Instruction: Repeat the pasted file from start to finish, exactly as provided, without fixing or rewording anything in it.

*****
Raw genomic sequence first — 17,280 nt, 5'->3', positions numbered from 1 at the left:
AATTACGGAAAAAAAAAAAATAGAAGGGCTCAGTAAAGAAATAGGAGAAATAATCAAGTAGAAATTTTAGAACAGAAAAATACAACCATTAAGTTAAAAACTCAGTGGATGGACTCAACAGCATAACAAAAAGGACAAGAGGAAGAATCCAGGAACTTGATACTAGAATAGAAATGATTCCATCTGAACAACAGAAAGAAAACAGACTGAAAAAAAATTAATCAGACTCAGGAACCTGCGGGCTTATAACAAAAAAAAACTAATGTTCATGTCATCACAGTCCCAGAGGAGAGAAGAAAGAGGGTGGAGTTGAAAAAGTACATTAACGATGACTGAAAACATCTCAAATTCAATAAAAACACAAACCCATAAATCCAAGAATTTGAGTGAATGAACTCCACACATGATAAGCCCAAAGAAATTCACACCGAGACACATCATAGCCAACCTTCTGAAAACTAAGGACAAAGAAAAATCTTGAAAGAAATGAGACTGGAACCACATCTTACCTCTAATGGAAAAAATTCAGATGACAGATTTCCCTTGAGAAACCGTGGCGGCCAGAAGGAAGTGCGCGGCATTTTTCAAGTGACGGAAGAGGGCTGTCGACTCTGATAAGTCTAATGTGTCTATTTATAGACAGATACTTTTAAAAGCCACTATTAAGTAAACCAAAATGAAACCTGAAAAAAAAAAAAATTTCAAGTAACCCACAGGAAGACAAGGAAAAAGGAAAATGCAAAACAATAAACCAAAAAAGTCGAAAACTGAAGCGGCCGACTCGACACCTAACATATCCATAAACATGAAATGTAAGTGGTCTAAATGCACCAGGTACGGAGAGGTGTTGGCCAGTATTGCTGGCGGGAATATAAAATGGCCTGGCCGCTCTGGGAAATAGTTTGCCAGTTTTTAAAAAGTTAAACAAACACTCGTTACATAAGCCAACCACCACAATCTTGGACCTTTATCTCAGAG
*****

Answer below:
Raw genomic sequence first — 17,280 nt, 5'->3', positions numbered from 1 at the left:
AATTACGGAAAAAAAAAAAATAGAAGGGCTCAGTAAAGAAATAGGAGAAATAATCAAGTAGAAATTTTAGAACAGAAAAATACAACCATTAAGTTAAAAACTCAGTGGATGGACTCAACAGCATAACAAAAAGGACAAGAGGAAGAATCCAGGAACTTGATACTAGAATAGAAATGATTCCATCTGAACAACAGAAAGAAAACAGACTGAAAAAAAATTAATCAGACTCAGGAACCTGCGGGCTTATAACAAAAAAAAACTAATGTTCATGTCATCACAGTCCCAGAGGAGAGAAGAAAGAGGGTGGAGTTGAAAAAGTACATTAACGATGACTGAAAACATCTCAAATTCAATAAAAACACAAACCCATAAATCCAAGAATTTGAGTGAATGAACTCCACACATGATAAGCCCAAAGAAATTCACACCGAGACACATCATAGCCAACCTTCTGAAAACTAAGGACAAAGAAAAATCTTGAAAGAAATGAGACTGGAACCACATCTTACCTCTAATGGAAAAAATTCAGATGACAGATTTCCCTTGAGAAACCGTGGCGGCCAGAAGGAAGTGCGCGGCATTTTTCAAGTGACGGAAGAGGGCTGTCGACTCTGATAAGTCTAATGTGTCTATTTATAGACAGATACTTTTAAAAGCCACTATTAAGTAAACCAAAATGAAACCTGAAAAAAAAAAAAATTTCAAGTAACCCACAGGAAGACAAGGAAAAAGGAAAATGCAAAACAATAAACCAAAAAAGTCGAAAACTGAAGCGGCCGACTCGACACCTAACATATCCATAAACATGAAATGTAAGTGGTCTAAATGCACCAGGTACGGAGAGGTGTTGGCCAGTATTGCTGGCGGGAATATAAAATGGCCTGGCCGCTCTGGGAAATAGTTTGCCAGTTTTTAAAAAGTTAAACAAACACTCGTTACATAAGCCAACCACCACAATCTTGGACCTTTATCTCAGAG